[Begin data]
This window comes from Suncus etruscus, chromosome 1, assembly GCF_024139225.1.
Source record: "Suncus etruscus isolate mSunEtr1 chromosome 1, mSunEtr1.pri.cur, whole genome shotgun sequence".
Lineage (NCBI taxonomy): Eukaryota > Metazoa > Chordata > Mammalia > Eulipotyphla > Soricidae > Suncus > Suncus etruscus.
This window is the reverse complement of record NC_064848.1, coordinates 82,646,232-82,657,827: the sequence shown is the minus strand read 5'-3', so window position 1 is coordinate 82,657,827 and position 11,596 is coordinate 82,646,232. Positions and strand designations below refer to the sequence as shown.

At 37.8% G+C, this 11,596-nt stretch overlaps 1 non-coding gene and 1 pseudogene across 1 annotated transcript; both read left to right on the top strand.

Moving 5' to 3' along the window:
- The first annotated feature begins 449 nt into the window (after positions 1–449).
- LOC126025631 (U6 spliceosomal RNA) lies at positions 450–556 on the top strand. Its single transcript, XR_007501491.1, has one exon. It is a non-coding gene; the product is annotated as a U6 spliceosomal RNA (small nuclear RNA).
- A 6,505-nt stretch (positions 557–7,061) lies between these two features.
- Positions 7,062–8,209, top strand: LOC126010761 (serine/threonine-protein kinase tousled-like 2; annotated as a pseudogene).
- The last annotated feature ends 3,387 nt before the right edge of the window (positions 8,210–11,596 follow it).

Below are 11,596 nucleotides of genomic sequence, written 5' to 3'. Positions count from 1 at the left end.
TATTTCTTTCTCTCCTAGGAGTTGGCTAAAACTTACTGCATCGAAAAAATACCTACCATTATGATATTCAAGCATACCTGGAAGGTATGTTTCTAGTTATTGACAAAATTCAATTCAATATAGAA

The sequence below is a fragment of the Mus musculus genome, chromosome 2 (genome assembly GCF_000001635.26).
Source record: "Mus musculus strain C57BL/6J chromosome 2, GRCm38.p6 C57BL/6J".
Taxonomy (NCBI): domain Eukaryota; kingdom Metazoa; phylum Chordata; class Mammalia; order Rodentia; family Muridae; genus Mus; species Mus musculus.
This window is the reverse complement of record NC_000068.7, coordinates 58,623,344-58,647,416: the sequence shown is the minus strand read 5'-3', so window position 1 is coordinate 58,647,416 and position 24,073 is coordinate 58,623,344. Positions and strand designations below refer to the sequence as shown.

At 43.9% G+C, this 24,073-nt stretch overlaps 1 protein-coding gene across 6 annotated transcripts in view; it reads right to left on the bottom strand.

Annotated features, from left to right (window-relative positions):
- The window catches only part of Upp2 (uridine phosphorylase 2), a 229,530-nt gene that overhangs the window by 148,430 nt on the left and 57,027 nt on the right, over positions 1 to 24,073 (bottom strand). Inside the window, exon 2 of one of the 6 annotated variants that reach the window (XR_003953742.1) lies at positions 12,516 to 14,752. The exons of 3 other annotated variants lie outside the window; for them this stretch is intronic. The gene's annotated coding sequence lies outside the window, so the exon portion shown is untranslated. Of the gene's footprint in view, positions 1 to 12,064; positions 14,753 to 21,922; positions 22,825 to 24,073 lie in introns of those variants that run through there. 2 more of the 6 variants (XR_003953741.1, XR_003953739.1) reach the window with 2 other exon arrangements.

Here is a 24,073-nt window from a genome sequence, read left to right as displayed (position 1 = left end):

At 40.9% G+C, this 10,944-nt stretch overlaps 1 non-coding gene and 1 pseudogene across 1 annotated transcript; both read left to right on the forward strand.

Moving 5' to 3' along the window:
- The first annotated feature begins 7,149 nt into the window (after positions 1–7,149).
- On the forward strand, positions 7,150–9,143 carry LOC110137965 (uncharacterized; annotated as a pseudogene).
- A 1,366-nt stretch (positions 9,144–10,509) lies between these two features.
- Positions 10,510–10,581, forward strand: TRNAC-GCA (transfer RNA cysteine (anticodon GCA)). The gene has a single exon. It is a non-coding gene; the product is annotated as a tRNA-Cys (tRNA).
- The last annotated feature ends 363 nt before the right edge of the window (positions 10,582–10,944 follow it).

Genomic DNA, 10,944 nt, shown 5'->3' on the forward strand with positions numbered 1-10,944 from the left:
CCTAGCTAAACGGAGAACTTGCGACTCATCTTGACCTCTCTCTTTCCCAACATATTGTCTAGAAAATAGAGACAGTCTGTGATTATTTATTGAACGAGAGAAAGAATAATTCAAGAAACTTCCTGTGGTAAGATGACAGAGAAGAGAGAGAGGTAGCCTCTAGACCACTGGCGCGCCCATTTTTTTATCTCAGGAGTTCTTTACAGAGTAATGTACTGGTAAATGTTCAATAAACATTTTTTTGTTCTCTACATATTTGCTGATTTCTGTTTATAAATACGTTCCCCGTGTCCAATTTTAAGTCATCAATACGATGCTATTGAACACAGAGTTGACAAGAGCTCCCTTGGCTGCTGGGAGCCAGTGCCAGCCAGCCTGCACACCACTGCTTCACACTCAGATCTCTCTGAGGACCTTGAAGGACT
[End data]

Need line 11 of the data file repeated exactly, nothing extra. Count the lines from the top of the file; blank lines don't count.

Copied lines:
- The last annotated feature ends 3,387 nt before the right edge of the window (positions 8,210–11,596 follow it).